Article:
Regarding population size, according to the Arctic journal, “migratory wild reindeer and caribou numbers have dropped by about one-third since populations peaked in the 1990s and early 2000s”. There are natural periods of abundance and scarcity among migratory tundra caribou herds. These increases and decreases in population size are likely results of “continental climate switches” (Gunn et al. 2009, iii). According to the Northwest Territories Environment and Natural Resources division, the Bluenose West caribou herd was estimated to have population of 112,000 in 1992. In 2015, its population was estimated to be approximately 15,000. The Bluenose East caribou herd was estimated to have a population of 104,000 in 2000. In 2015, its population was estimated to be between 35,000 and 40,000 (Northwest Territories).

      References

      Gunn, Anne, Don Russell, Robert G. White, and Gary<br> Kofinas. "Facing a Future of Change: Wild<br> Migratory Caribou and Reindeer." Arctic 62, no. 3 (2009): Iii-Vi. http://www.jstor.org/stable/40513303.

      Northwest Territories: Environment and Natural Resources. "Barren-ground Caribou: Northern Herds." Environment and Natural Resources. Accessed March 08, 2017. http://www.enr.gov.nt.ca/node/2979.

    2. seismic exploration camps

      Seismic exploration camps are outposts of southern oil and gas exploration activities. They are constructed to shelter scientists during their surveys of the north in search of oil and gas resources. Geologists and related scientists set off explosions to induce waves underground. Theses waves 'echo' off the different layers of material allowing geologists to interpret if/where oil and/or gas could be located.

      Though it is considered a non-invasive way to see into the subsurface when compared to drilling test holes, creating the infrastructure to allow seismic exploration to take pace and setting off explosions takes a toll on arctic ecosystems. In his book Unfreezing the Arctic Andrew Stuhl "This method [seismic] required the use of several tracked vehicles in a caravan, setting off blasts and collecting the data from them, and gashing vast stretches of the Arctic landscape" (Stuhl 114).

      Legacy of this seismic exploration is felt today, as the scars Stuhl references still exist.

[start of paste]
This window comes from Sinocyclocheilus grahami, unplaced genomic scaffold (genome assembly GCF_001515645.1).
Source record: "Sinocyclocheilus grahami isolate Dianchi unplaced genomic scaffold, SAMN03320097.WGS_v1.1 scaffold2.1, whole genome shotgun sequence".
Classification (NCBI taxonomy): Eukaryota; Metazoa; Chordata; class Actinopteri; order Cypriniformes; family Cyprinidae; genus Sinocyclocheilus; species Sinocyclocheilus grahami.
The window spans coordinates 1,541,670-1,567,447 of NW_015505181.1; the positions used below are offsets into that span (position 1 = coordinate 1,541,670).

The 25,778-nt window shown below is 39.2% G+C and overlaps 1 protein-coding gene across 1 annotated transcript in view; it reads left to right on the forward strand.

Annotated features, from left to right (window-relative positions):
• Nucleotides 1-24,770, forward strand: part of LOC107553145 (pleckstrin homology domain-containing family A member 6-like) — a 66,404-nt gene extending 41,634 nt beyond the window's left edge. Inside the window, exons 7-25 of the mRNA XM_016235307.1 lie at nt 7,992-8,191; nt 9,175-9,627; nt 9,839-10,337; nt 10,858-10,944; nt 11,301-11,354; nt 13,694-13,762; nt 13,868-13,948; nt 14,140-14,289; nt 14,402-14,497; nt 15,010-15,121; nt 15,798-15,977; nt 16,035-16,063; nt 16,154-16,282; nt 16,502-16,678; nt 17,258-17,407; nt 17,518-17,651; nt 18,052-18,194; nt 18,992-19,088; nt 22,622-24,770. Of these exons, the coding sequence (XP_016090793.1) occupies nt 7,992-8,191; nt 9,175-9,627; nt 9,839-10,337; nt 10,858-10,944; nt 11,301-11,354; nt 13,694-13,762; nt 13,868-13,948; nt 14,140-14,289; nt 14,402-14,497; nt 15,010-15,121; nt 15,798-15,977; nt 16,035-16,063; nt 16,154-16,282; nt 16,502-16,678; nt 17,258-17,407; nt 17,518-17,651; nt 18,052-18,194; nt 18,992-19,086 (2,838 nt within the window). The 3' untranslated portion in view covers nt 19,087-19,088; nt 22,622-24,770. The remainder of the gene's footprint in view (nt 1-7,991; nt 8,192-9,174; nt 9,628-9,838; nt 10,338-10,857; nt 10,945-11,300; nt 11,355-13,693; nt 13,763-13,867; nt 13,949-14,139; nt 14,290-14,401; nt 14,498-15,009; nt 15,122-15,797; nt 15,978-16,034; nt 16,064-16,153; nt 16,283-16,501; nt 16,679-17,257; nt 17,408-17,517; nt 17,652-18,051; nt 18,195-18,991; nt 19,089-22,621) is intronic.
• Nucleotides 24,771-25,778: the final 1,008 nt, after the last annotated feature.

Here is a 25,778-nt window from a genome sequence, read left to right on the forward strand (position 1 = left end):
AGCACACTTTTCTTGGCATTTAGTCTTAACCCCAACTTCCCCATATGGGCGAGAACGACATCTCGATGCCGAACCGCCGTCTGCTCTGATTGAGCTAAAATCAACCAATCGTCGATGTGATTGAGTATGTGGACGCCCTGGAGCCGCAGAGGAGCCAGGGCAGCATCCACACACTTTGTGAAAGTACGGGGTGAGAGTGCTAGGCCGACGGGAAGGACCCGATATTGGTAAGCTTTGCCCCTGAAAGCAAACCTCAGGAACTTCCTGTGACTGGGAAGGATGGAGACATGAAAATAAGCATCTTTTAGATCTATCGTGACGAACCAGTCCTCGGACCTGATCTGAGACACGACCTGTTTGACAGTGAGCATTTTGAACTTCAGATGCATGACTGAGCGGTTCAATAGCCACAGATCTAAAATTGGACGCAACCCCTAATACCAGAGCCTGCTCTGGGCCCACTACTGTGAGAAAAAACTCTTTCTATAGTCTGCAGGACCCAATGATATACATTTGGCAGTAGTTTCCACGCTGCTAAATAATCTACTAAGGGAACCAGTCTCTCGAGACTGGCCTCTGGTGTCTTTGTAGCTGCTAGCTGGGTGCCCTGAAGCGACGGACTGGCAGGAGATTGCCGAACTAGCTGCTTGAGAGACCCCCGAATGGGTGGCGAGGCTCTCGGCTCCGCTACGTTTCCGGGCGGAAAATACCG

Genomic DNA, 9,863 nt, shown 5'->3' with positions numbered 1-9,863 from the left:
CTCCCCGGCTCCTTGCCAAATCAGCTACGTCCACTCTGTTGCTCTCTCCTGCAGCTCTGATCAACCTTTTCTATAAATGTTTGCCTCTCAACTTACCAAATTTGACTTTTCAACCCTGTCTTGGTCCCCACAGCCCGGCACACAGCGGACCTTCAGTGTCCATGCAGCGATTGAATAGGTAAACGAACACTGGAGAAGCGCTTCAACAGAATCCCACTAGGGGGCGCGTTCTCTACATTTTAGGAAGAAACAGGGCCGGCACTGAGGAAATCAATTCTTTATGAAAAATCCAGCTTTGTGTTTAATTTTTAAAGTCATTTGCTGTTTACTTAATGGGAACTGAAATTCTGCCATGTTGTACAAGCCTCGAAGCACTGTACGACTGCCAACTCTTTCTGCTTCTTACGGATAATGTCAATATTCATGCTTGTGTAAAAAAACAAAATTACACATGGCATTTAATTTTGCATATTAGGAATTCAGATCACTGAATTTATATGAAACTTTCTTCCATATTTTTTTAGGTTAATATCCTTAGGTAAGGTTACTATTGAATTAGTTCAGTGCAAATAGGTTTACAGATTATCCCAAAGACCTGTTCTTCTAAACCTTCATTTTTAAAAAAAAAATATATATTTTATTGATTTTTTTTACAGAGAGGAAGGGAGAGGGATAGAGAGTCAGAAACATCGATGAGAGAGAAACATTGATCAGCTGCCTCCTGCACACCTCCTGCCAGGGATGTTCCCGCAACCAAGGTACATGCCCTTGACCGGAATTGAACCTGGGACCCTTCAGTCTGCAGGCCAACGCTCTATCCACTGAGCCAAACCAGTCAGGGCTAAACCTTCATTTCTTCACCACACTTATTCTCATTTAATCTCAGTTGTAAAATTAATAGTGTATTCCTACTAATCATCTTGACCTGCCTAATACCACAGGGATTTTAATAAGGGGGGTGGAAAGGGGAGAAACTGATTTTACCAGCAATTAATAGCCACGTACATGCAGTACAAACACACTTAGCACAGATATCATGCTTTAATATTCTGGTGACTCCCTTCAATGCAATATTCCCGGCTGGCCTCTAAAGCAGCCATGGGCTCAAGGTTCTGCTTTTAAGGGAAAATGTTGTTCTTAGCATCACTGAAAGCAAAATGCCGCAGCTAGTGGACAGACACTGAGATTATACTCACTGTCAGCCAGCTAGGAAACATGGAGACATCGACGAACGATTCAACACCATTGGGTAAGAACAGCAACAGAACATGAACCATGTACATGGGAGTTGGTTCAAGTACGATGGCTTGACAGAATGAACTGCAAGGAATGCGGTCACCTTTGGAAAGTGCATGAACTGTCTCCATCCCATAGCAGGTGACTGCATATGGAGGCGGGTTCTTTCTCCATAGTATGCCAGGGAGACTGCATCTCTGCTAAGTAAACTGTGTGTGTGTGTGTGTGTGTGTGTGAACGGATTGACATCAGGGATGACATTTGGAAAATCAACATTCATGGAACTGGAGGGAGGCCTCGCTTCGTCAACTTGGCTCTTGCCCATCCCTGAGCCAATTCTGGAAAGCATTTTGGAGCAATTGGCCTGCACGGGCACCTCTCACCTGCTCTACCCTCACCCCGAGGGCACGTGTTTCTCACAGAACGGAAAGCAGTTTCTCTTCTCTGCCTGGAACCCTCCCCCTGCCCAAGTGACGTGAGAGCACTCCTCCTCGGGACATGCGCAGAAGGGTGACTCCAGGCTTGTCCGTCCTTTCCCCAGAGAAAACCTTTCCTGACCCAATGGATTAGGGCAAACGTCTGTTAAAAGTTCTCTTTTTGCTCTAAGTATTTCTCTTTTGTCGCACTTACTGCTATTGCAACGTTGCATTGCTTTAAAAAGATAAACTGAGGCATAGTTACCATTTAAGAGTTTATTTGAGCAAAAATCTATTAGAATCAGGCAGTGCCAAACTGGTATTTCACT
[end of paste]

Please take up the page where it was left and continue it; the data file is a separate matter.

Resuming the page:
For more information and photos visit: (https://www.fws.gov/refuge/arctic/seismic.html )

      Stuhl, Andrew. Unfreezing The Arctic. 1st ed. Chicago: University of Chicago Press. Print.

  5. Sep 2016
    1. young people teach themselves through play and exploration and then, when ready to do so, begin naturally to put what they have learned to purposes that benefit the group as a whole.
  6. Feb 2016
    1. nd C
      1. Through persuasion and the belief that Cortez was the God Quetzalcoatl the Spaniards entered in peacefully and captured Montezuma.
      2. The Sistema de Castas organized individuals into racial groups based on their supposed "purity of blood".
      3. This racial hierarchy was created as a prerequisites for social and political advancement. Iberian-born Spaniards occupied the highest levels of administration. Their descendants, New World born Spaniards occupied the next rung. Those mixed with Spanish and Indian heritage followed.
    2. encomienda

      Image Description

      This is an image I found on the internet of the five classes of people in New Spain.

      1. How does internal tension in the Native American empires of the Americas aid Spanish attempts to create their empire?
      2. The Spanish wanted to take over the natives land because of the wealth and happiness it could bring to them. Central and South America was rumored to have fortunes around the land.

      3. In the biological exchange between Europeans and Native Americans, what diseases, plants, and animals were exchanged? The diseases that Europeans brought over to the Americas were measles, smallpox and influenza. Domesticated animals, squash, beans, corn and tobacco were among the many things traded between the Native Americans and the Europeans.

      4. What are the ways that European powers claim their right to claim land in the Americas?

      5. The pope authorized the Europeans to claim the land, claimed they discovered the land, and claiming they improved the land from the people they took it over from.
    3. Huge expeditions, resembling vast moving communities, composed of hundreds of soldiers, settlers, priests, and slaves, with enormous numbers of livestock, moved across the continent.

      It is amazing how many people risked their own lives just to come to America because they knew that they could make money off of what was already there.

  7. Jan 2016
    1. They ruled their empire through a decentralized network of subject peoples that paid regular tribute–including everything from the most basic items, such as corn, beans, and other foodstuffs, to luxury goods such as jade, cacao, and gold–and provided troops for the empire.

      The Spanish was trying to take control over North and Central America. They were taking away valued goods from the Native Americans and made money off of it.

  8. Nov 2015
    1. we have to experiment

      Which is quite different from solutionnism. Hill and Feldstein aren’t saying that we need to individualize at all costs and they’ve come out against some aspects of the great unbundling. But we can all try different things, see what sticks, what the implications are. In times of crises, we have no choice but to innovate.

  9. Jan 2014
    1. This exploration may itself lead to novel discoveries, but will also help the biologist better understand the quality and nature of the dataset, improving his or her ability to suggest analyses to computational colleagues.

      Exploration may lead to novel discoveries